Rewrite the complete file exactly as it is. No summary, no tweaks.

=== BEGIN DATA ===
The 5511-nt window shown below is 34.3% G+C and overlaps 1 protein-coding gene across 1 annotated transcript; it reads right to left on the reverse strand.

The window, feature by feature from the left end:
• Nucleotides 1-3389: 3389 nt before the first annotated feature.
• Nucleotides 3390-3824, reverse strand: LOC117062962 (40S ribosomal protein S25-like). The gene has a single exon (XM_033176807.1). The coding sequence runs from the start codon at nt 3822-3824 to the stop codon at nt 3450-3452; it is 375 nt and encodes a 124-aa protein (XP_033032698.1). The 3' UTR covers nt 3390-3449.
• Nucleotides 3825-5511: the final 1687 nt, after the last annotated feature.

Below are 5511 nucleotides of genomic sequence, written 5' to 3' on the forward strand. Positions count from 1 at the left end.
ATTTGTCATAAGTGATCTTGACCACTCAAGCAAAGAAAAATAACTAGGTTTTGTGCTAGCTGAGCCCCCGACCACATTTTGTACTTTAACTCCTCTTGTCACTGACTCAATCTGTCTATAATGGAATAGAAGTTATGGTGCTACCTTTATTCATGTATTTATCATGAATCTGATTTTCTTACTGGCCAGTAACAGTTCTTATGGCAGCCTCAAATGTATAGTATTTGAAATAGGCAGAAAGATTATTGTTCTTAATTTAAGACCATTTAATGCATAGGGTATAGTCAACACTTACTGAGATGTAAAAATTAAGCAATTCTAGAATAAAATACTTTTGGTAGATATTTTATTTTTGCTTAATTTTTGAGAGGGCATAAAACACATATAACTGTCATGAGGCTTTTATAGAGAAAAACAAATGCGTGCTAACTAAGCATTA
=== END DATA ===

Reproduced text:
The 5511-nt window shown below is 34.3% G+C and overlaps 1 protein-coding gene across 1 annotated transcript; it reads right to left on the reverse strand.

The window, feature by feature from the left end:
• Nucleotides 1-3389: 3389 nt before the first annotated feature.
• Nucleotides 3390-3824, reverse strand: LOC117062962 (40S ribosomal protein S25-like). The gene has a single exon (XM_033176807.1). The coding sequence runs from the start codon at nt 3822-3824 to the stop codon at nt 3450-3452; it is 375 nt and encodes a 124-aa protein (XP_033032698.1). The 3' UTR covers nt 3390-3449.
• Nucleotides 3825-5511: the final 1687 nt, after the last annotated feature.

Below are 5511 nucleotides of genomic sequence, written 5' to 3' on the forward strand. Positions count from 1 at the left end.
ATTTGTCATAAGTGATCTTGACCACTCAAGCAAAGAAAAATAACTAGGTTTTGTGCTAGCTGAGCCCCCGACCACATTTTGTACTTTAACTCCTCTTGTCACTGACTCAATCTGTCTATAATGGAATAGAAGTTATGGTGCTACCTTTATTCATGTATTTATCATGAATCTGATTTTCTTACTGGCCAGTAACAGTTCTTATGGCAGCCTCAAATGTATAGTATTTGAAATAGGCAGAAAGATTATTGTTCTTAATTTAAGACCATTTAATGCATAGGGTATAGTCAACACTTACTGAGATGTAAAAATTAAGCAATTCTAGAATAAAATACTTTTGGTAGATATTTTATTTTTGCTTAATTTTTGAGAGGGCATAAAACACATATAACTGTCATGAGGCTTTTATAGAGAAAAACAAATGCGTGCTAACTAAGCATTA